fast (slow?) as before, but I haven't wasted my time benchmarking it, more than to my appartment - yes I moved out in January
          2001 - where I also have a 100 Mbps connection and I'm getting about 4 MBps (~40 Mbps) on large file transfers between
          the appartment and back home where the server is. The physical distance is roughly 7 km (4.3 miles) but only two
          Ethernet-hops. ;)

          I recently have done benchmarks on my drives here (Western Digital 20GB 5400rpm
          and a 40GB IBM 7200rpm... Even on random file reads I could clear 10MB/sec almost
          always, and on non-fragmented files read rates were easily > 20MB/sec) and got those
          numbers.Bandwidth off of a hard drive of 40Mbit/sec (5MByte/sec?), I haven't
          seen that since the days of the pentium class computers.

          Sounds nice if you got those numbers on actual transfers and not on a silly benchmarking program.

          Also 1200MB/day?Damn, I do more than that on my cable line
          =).I know that I'm not exactly your average user, but with 60 people
          online that's only 20MB/day, and that can run out pretty quickly with just some
          gaming and some web browsing.I was stuck with 25MB/day avg when I
          was in university for a term, and BOY did that suck.I can't see them doing less
          than 1200MB/day on average.I can easily see double
          that.Especially if they have on average more than 1 computer online per
          house, and considering how a tech savvy group would be required to do this in the first
          place, they'll easily clear 1200MB/day.I can see double that, easy.Seems
          very small, no?

          The limit is only on traffic leaving our city to the rest of the Internet, almost all traffic within Sweden is not included in those 20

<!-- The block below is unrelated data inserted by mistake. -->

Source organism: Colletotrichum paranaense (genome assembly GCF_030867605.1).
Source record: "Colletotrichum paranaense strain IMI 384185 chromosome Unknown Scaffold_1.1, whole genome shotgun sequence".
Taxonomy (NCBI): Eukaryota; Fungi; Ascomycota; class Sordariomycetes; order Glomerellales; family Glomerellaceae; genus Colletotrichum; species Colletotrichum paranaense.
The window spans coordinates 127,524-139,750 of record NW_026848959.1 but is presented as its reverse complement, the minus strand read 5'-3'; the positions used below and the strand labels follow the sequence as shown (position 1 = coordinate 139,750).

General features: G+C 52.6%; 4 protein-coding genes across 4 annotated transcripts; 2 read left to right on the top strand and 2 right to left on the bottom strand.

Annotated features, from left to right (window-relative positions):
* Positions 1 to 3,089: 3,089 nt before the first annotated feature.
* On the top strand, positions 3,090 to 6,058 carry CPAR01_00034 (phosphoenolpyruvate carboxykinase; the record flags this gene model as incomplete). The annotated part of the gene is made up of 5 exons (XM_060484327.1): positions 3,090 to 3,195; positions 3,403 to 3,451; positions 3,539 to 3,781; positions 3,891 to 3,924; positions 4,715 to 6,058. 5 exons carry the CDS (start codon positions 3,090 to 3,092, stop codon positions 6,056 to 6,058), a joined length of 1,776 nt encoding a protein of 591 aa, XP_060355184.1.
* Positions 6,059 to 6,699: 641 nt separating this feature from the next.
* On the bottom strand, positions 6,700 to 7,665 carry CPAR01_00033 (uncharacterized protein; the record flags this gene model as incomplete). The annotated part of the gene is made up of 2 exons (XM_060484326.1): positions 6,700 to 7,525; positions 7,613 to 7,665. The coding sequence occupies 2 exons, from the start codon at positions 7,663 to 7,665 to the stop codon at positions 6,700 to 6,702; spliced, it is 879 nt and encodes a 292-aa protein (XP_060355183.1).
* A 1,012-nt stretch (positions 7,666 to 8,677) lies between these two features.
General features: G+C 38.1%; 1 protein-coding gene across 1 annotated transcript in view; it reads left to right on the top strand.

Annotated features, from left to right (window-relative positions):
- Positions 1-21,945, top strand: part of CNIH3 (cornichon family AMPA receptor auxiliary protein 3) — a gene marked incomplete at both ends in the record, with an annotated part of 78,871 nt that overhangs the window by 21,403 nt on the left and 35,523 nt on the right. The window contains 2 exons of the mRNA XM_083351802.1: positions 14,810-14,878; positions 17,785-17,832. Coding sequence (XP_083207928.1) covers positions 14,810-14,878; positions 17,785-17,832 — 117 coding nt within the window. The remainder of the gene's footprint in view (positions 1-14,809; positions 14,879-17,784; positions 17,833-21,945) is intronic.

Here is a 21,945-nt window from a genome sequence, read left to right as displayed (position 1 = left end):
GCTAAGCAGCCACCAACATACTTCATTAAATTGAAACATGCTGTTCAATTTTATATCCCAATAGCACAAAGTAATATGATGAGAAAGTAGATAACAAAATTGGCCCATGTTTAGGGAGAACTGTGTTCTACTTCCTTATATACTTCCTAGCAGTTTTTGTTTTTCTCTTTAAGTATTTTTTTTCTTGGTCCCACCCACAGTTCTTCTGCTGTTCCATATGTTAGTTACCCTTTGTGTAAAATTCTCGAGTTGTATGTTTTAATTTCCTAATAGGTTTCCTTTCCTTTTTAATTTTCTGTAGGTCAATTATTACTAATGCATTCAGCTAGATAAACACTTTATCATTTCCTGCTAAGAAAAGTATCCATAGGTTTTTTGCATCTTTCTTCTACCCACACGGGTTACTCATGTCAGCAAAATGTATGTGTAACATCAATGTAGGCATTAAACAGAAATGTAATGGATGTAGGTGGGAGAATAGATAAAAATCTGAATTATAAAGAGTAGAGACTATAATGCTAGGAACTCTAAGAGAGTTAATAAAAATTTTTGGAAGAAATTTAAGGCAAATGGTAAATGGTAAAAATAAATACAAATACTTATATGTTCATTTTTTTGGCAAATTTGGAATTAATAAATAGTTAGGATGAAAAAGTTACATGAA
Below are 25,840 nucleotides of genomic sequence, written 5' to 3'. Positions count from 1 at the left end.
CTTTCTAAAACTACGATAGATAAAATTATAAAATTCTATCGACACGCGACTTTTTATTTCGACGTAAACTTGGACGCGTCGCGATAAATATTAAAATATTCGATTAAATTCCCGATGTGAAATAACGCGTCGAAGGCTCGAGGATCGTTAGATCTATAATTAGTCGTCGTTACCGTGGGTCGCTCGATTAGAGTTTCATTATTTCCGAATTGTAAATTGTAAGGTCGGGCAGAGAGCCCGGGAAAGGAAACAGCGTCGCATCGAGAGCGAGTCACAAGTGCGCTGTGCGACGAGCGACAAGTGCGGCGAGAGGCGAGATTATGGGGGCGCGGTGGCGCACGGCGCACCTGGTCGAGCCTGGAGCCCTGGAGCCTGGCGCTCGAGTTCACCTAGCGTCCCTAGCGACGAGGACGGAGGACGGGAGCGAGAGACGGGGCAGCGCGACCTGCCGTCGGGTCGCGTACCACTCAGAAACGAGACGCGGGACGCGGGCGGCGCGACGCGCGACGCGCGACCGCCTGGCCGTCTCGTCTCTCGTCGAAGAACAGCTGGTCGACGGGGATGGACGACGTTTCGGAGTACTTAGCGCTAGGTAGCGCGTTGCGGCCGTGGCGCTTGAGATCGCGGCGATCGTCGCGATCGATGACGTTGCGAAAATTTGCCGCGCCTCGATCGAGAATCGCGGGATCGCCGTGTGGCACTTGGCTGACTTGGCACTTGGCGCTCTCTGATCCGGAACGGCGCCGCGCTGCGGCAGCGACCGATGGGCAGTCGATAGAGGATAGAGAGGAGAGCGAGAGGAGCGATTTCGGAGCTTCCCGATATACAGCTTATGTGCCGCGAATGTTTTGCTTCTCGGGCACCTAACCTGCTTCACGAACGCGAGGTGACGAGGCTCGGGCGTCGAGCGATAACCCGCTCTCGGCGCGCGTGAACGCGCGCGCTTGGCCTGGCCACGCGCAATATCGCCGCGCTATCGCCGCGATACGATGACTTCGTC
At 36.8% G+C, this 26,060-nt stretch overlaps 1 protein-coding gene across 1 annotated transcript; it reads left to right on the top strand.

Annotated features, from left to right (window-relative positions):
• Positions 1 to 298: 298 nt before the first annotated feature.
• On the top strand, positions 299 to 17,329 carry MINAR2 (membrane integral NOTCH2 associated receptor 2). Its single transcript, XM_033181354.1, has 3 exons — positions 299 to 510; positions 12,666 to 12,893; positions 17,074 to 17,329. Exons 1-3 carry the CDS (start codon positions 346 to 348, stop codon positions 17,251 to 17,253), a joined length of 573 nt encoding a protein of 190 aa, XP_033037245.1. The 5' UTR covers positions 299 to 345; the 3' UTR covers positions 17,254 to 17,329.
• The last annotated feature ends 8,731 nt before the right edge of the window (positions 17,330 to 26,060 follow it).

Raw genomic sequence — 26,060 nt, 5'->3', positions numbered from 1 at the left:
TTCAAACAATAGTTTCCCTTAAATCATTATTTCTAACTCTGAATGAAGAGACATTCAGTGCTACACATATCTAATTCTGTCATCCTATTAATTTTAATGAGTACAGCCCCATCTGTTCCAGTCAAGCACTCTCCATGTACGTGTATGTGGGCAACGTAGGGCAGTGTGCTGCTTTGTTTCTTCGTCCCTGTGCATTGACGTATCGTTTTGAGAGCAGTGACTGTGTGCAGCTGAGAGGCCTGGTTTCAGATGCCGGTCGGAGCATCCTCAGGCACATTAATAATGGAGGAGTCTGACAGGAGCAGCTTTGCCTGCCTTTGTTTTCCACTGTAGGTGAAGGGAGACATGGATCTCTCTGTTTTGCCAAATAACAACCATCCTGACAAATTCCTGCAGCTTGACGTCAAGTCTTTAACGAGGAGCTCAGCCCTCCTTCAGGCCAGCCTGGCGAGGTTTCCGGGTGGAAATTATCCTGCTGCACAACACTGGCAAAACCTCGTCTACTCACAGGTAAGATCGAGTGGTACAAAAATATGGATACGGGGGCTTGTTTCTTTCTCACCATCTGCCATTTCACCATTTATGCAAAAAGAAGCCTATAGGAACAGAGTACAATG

MB per day. As long as no one is trading much files outside Sweden or forgets P2P-software running for days, we're doing
          fine.

          Since many doesn't use those 20 MB per house per day, a few of us can easily use 500 MB per day occasionally without any
          problem, but since "all" files are accessible within Sweden in one way or another, there is almost no need to access slow
          servers (1-100 kBps) outside Sweden...

          Hey, I don't doubt that this happened, and damn that's a
          sweet sweetSWEET connection speed, getting 100mbit/sec to a large
          network of people... DAMN!! =) I envy you! =)

          You don't need to doubt it either. It's for real. Check out http://www.norrnod.se for yourself to see the spec's for the ISP.

          Oh well.. Chances of that happening around where I live
          are..oh... NIL!However it might not be impossible to set up a
          wireless network (on a street of 78 houses MAYBE I could find 10 that would pay more
          than $200 to set up cheaper faster internet access).But then getting the ISP that
          would be cheaper than just simple cable would be very hard to find. You can get